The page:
Thrills, chills and popcorn refills at Cinéfranco 2018

Sponsored feature: presented by Cinéfranco


Toronto’s favorite French language film festival, Cinéfranco, returns to Carlton Cinema from October 5 to 13 for its 21st anniversary. The official line-up includes 19 feature films and nine shorts curated by seasoned programmer Marcelle Lean and her team.

This year’s theme is a play on the psyche: thrillers and detective films take centre stage, while a touch of drama and comedy keeps us above water. A number of films grapple with a mind-bending combination of the genres.

Au Revoir Là-Haut (See You Up There) touches down in 1920s Paris, where an accident in the trenches leaves a man disfigured. Edouard (played by Beats Per Minute star Nahuel Perez Biscayart) uses opium and creates flamboyant masks to hide his disfigured face. With the help of a former fellow soldier (Albert Dupontel), Edouard hatches a get-rich-quick scheme selling war monument designs, and then taking off with the money before building them. What ensues is a sonically-infused adventure with elaborate set-pieces and surreal costume design.

Thriller Petit Paysan (Bloody Milk) offers something darker. At a rural French dairy farm, hard-working Pierre (Hubert Charuel) faces his undoing when a widespread epidemic makes one of his cows sick. Desperate to do whatever it takes, Pierre embarks on an ill-fated path to save the rest of his herd.

Need a little cheering up after that one? Catch up with 1991 director Ricardo Trogi, who will attend the screening of the latest in his autobiographical film trilogy. The movie recounts Ricardo’s (Jean-Carl Boucher) light-hearted quest to find who he believes is the love of his life in Italy. The film is fun, fast-paced, and much like its director, never takes itself too seriously.

A tidy translation does not exist for the suspenseful comedy Le Brio (The Verve). Actor Daniel Auteuil plays controversial university professor Pierre, who gets himself in hot water after chastising law student Neïla (Camélia Jordana). The school’s president catches wind of the situation and steps in, only to task the professor to mentor Neïla for an upcoming speech contest. As Neïla’s speaking skills improve under Pierre’s tutelage, an unlikely friendship unfolds. 

Noël en Boîte (Christmas in a Box) is set closer to home in Northern Ontario. Sophie (Janick Hébert) is a TV star who finds herself in a precarious situation over the holidays when compromising photos of her surface. In an attempt to squash the photos, she offers the photographer (Zachary Amzallag) a quid-pro-quo in the form of an exclusive interview. Forced to face her painful past, the young woman invites the photographer to spend Christmas at her aunt’s house, where they close the deal. Director Jocelyn Forgues will be in attendance for the film’s second-ever screening.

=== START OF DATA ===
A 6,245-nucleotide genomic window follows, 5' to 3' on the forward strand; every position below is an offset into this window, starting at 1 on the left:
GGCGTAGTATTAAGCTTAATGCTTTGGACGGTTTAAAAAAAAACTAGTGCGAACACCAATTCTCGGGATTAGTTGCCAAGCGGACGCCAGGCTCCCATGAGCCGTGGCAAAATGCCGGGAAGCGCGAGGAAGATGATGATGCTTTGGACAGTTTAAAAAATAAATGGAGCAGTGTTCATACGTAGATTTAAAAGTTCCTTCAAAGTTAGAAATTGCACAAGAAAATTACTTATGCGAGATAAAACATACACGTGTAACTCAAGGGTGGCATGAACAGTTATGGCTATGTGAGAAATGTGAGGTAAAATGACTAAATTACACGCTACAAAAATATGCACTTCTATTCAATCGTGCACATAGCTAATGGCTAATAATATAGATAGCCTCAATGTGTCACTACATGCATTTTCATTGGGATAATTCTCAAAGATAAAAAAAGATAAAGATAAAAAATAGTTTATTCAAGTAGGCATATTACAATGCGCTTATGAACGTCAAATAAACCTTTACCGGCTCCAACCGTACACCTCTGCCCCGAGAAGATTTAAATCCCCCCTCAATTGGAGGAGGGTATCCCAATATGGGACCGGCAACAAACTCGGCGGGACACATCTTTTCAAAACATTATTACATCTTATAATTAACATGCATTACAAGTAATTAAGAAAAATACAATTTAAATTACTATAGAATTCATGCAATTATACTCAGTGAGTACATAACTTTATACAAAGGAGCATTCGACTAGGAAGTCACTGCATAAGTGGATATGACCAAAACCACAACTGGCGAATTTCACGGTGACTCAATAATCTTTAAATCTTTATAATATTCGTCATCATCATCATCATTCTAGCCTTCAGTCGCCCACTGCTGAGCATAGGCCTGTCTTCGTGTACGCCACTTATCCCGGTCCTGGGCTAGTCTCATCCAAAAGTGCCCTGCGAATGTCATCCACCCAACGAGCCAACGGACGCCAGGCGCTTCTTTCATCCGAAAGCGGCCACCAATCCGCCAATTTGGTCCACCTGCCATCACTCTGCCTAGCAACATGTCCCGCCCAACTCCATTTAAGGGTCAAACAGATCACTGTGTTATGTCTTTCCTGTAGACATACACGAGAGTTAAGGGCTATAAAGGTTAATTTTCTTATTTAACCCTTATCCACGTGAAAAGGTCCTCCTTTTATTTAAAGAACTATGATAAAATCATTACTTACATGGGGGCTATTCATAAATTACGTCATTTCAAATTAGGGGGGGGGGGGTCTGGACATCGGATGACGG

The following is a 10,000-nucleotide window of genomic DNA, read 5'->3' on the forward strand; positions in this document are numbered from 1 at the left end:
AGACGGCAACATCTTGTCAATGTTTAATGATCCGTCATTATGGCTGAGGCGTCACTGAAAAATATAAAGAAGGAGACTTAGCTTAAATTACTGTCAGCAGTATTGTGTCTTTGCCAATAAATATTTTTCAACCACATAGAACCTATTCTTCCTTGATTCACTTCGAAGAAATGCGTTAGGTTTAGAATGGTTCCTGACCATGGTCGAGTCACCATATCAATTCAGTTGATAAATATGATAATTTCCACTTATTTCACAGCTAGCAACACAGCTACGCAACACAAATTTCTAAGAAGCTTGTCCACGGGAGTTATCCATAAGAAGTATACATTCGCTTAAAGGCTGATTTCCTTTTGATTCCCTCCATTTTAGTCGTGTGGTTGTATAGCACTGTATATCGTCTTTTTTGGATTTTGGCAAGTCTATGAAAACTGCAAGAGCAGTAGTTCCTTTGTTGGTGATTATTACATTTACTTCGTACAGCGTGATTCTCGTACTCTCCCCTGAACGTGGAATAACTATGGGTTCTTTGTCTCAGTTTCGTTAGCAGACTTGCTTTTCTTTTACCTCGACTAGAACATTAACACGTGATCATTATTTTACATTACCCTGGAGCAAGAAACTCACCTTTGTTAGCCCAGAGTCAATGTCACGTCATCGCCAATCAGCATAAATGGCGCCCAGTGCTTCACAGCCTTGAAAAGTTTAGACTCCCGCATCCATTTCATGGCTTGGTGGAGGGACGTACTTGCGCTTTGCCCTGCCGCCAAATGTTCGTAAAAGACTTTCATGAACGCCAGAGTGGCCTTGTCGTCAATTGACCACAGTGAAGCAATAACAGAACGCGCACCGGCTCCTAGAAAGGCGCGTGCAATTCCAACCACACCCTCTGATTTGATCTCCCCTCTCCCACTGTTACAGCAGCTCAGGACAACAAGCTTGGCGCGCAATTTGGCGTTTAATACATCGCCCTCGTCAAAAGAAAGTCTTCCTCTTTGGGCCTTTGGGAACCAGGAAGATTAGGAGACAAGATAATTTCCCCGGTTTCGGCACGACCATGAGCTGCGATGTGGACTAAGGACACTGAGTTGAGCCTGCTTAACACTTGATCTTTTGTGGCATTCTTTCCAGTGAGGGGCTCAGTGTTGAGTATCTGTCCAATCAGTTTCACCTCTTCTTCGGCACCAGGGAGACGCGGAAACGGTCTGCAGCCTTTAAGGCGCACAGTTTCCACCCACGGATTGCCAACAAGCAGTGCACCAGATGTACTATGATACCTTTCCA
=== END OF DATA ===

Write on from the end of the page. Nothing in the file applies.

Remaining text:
Many feature films at Cinéfranco are making their North American debut, including:

The shorts will all be screened on October 10 at 7 pm. Topics include existential crises, homelessness, transformation, community and the avant-garde. Brought to you in partnership with Ontario Creates, Le Labo and FRIC, this collection of short films is an exhibition of the work of top-talent Canadian film directors.

Opening with sci-fi thriller Origami and closing with comedy 1991, both from Québec, Cinéfranco features a diverse and engaging showcase of films that may otherwise never hit the big screens in Toronto.

For those fluent in French, Cinéfranco offers free film screenings and post-film discussions at the following films:

  • Noces (A Wedding) at the Toronto Reference Library on November 5 at 6 pm 
  • La Vache (One Man And His Cow) at North York Central Library on November 25 at 1 pm
  • Illégal (Illegal) at the Toronto Reference Library on December 3 at 6 pm 

Cinéfranco’s Youth Festival attracts over 8,500 students and teachers from over 100 schools in the Toronto area. The festival provides a playful and educational environment for students to gain exposure to the French language outside of the classroom. The next Youth Festival is set to take place February 19 to March 6, 2019.

The Québec Perspective Festival, held every year over three days in April, is put on in partnership with Quebec Cinema. Local, national and international francophone cinema will be the focus, with many talented actors and directors also making appearances.